January 14, 2014 AT 5:00 am

Time travel Tuesday #timetravel a look back at the Adafruit, maker, science, technology and engineering world

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Roads? Where we’re going, we don’t need roads. – Dr. Emmett Brown.
Here’s a look back at the maker world and beyond!


1806 – Matthew Fontain Maury “Father of Modern Oceanography and Naval Meterology” is born

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The noted American astronomer, historian, oceanographer, meteorologist, cartographer, author, geologist, and educator was born today in 1806.

He was nicknamed “Pathfinder of the Seas” and “Father of Modern Oceanography and Naval Meteorology” and later, “Scientist of the Seas,” due to the publication of his extensive works in his books, especially The Physical Geography of the Sea (1855), the first extensive and comprehensive book on oceanography to be published. Maury made many important new contributions to charting winds and ocean currents, including ocean lanes for passing ships at sea.


1911 – Roald Amundsen crosses the Ross Ice Shelf to reach the South Pole

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Explorer Roald Amundsen led the first expedition to the south pole on this day in 1911.

For early Antarctic explorers seeking to reach the South Pole, the Ross Ice Shelf became a starting area. In a first exploration of the area, Robert Falcon Scott made a significant study of the shelf and its surroundings from his expedition’s base on Ross Island. These findings were presented at a lecture entitled “Universitas Antarctica!” given 7 June 1911 and were published in the account of Scott’s expedition.
Both Roald Amundsen and Scott crossed the shelf to reach the Pole in 1911. Amundsen wrote: “Along its outer edge the Barrier shows an even, flat surface; but here, inside the bay, the conditions were entirely different. Even from the deck of the Fram we were able to observe great disturbances of the surface in every direction; huge ridges with hollows between them extended on all sides. The greatest elevation lay to the south in the form of a lofty, arched ridge, which we took to be about 500 feet high on the horizon. But it might be assumed that this ridge continued to rise beyond the range of vision”.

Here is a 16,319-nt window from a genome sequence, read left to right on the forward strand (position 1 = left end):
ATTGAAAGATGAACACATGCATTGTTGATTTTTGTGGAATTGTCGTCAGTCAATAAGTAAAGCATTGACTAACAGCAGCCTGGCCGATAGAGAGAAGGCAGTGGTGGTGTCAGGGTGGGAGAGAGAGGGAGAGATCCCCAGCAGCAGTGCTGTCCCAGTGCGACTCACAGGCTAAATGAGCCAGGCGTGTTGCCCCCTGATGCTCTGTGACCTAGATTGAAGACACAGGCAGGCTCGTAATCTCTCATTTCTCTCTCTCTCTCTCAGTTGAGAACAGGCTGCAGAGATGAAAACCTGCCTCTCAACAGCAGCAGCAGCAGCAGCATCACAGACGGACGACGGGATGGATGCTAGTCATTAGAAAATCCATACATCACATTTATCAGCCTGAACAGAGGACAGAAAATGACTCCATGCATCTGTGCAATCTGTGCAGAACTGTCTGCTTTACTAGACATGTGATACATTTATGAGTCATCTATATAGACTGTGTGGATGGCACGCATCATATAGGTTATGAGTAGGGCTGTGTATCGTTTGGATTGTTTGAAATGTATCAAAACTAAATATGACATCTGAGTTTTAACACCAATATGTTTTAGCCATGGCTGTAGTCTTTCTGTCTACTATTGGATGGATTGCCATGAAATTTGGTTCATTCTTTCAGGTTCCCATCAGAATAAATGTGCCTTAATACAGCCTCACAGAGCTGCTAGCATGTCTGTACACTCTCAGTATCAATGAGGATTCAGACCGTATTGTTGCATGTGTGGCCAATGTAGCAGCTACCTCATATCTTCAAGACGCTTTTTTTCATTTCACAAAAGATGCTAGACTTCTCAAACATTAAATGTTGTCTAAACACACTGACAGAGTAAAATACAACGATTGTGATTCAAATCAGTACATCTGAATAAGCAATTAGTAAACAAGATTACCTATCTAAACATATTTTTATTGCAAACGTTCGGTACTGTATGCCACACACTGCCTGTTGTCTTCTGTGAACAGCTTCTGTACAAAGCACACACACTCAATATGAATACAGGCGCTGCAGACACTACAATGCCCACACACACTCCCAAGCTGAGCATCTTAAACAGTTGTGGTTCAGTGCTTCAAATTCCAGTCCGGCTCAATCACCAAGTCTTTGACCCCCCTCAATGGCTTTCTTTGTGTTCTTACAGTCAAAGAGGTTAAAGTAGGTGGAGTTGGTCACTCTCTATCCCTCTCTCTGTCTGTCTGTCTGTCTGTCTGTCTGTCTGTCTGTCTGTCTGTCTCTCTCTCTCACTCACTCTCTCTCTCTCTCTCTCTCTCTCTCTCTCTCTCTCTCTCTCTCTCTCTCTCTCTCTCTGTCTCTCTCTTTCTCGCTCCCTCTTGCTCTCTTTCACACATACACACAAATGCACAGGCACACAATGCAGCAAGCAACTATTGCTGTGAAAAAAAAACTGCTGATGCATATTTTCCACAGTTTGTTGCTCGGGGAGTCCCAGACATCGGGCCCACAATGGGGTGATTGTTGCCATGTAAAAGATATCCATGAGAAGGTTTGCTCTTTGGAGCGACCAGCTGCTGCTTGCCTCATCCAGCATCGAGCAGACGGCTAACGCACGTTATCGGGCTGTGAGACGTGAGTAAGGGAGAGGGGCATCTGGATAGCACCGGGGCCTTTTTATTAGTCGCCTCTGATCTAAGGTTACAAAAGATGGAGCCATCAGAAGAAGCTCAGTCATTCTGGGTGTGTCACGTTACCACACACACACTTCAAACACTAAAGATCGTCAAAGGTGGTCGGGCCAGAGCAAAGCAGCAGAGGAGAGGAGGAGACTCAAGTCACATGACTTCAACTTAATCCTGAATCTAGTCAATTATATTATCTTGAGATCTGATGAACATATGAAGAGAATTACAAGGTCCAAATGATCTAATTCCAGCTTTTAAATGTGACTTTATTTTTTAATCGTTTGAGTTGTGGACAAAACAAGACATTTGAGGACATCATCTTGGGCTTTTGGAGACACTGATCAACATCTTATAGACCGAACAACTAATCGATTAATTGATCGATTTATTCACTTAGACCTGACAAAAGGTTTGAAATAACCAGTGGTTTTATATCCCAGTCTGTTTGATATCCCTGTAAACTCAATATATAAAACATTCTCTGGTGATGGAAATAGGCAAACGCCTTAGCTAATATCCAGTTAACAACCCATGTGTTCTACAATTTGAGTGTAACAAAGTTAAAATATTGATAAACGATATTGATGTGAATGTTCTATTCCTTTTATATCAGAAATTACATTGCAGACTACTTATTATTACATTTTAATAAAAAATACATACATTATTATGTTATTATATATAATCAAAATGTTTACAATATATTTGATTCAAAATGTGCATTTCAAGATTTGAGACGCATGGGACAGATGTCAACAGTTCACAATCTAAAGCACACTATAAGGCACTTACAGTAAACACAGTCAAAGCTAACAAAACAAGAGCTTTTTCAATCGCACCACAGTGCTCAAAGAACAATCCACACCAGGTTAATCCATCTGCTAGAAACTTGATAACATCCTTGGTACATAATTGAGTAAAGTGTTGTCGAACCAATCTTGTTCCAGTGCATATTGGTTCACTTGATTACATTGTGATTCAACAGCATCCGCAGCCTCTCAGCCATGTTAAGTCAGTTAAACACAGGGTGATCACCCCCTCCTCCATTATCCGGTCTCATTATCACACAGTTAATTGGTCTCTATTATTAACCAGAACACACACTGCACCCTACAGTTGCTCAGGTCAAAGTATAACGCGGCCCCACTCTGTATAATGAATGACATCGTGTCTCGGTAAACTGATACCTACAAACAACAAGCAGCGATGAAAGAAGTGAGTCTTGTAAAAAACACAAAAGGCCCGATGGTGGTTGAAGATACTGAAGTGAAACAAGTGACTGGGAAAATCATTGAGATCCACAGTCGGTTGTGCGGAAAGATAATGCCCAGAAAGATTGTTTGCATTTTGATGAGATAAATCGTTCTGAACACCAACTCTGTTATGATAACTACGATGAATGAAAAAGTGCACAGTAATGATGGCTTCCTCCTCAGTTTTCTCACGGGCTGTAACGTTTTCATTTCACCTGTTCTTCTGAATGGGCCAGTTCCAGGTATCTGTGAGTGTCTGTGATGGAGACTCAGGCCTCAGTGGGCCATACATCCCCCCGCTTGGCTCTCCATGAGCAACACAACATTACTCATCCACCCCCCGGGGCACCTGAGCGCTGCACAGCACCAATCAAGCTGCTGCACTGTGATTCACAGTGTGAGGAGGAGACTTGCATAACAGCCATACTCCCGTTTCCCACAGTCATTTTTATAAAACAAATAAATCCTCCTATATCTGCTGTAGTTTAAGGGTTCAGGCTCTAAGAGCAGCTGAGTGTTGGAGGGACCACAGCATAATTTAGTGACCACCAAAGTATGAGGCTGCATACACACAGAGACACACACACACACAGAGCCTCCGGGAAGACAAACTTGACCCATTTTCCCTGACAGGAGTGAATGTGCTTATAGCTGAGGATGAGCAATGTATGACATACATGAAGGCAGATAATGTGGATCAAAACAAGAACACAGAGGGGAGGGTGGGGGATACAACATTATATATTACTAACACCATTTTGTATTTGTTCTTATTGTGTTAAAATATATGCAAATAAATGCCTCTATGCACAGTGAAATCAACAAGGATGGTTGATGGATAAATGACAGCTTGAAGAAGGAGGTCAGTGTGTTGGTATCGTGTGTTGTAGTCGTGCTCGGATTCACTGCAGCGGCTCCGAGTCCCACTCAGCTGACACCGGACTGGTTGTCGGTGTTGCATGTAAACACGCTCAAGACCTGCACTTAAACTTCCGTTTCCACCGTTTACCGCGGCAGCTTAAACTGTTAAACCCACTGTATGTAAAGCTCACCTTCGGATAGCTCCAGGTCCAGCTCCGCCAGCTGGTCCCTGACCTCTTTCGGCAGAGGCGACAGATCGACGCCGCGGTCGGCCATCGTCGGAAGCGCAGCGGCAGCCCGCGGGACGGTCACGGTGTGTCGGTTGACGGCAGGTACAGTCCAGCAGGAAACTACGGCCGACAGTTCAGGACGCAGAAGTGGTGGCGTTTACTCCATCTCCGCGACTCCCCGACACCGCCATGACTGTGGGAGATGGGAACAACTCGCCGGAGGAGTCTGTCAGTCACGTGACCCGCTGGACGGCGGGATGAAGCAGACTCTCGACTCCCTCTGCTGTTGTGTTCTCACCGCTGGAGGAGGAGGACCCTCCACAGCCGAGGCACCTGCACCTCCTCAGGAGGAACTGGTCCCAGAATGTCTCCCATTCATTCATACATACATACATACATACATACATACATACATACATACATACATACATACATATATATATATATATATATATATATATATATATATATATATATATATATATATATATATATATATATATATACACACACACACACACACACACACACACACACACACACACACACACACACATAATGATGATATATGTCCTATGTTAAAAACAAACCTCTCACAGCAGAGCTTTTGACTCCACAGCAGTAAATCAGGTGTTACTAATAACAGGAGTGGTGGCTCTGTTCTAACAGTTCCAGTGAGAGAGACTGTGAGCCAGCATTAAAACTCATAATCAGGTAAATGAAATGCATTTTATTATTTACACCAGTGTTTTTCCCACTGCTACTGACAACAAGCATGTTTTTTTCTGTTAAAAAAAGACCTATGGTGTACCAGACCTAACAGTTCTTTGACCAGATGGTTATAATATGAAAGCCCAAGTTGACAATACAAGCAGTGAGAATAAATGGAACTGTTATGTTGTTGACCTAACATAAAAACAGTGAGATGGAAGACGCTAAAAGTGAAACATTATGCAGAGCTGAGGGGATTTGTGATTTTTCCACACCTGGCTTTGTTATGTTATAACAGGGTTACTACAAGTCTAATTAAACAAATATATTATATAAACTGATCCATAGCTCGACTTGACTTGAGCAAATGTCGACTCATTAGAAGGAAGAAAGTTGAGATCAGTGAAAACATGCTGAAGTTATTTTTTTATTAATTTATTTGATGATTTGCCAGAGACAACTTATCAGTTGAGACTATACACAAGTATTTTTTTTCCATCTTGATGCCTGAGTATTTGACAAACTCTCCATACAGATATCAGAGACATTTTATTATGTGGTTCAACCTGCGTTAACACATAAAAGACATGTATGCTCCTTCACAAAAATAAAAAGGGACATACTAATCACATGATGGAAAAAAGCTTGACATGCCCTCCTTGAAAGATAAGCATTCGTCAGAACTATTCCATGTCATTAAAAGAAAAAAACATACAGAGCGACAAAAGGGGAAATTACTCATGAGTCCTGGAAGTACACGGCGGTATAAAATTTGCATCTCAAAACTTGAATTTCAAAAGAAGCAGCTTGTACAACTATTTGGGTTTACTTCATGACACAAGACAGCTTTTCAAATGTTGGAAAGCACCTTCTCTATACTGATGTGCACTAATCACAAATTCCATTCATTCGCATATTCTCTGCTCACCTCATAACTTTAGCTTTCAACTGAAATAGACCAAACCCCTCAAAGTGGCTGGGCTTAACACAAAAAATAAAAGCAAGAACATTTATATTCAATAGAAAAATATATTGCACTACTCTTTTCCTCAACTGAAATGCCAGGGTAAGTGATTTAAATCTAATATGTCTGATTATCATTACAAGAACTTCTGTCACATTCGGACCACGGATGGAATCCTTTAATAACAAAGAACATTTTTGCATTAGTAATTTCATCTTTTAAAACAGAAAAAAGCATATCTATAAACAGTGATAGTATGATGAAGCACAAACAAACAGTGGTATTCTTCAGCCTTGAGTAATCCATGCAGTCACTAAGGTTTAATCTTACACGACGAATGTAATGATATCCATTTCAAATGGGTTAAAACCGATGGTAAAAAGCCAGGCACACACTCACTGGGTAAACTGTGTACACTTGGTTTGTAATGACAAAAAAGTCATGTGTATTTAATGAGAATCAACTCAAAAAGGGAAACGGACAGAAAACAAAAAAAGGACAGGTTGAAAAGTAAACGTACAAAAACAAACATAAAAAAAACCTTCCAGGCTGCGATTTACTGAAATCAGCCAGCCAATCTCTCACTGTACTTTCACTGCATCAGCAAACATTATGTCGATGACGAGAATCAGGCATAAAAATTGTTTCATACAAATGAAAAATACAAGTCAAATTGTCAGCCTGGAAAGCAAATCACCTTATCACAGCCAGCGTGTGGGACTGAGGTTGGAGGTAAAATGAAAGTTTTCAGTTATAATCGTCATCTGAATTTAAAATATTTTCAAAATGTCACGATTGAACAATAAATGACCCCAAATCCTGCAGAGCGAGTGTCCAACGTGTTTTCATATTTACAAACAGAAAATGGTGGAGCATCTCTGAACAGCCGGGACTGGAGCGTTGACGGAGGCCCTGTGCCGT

1943 – Happy Birthday to American biochemist and retired NASA Astronaut Shannon Lucid

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The record breaking NASA astronaut turns 71 today!

At one time, she held the record for the longest duration stay in space by an American, as well as by a woman. She has flown in space five times including a prolonged mission aboard the Mir space station.


1950 – First Flight of the Mikoyan-Gurevich MiG-17

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The Mikoyan-Gurevich MiG-17 is a high-subsonic fighter aircraft produced in the USSR from 1952 and operated by numerous air forces in many variants. It is an advanced development of the very similar appearing MiG-15 of the Korean War.
The MiG-17 first saw combat in 1958 over the Straits of Taiwan and was used as an effective threat against supersonic fighters of the United States in the Vietnam War. It was also briefly known as the “Type 38″, by U.S. Air Force designation prior to the development of NATO codes.


2005 – Huygens probe lands on Titan, one of Saturn’s moons

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This atmospheric entry probe was the first ever spacecraft to land on Titan.

The combined Cassini–Huygens spacecraft was launched from Earth on October 15, 1997. Huygens separated from the Cassini orbiter on December 25, 2004, and landed on Titan on January 14, 2005 near the Xanadu region. This was the first landing ever accomplished in the outer solar system. It touched down on land, although the possibility that it would touch down in an ocean was also taken into account in its design. The probe was designed to gather data for a few hours in the atmosphere, and possibly a short time at the surface. It continued to send data for about 90 minutes after touchdown. It remains the most distant landing of any man-made craft.

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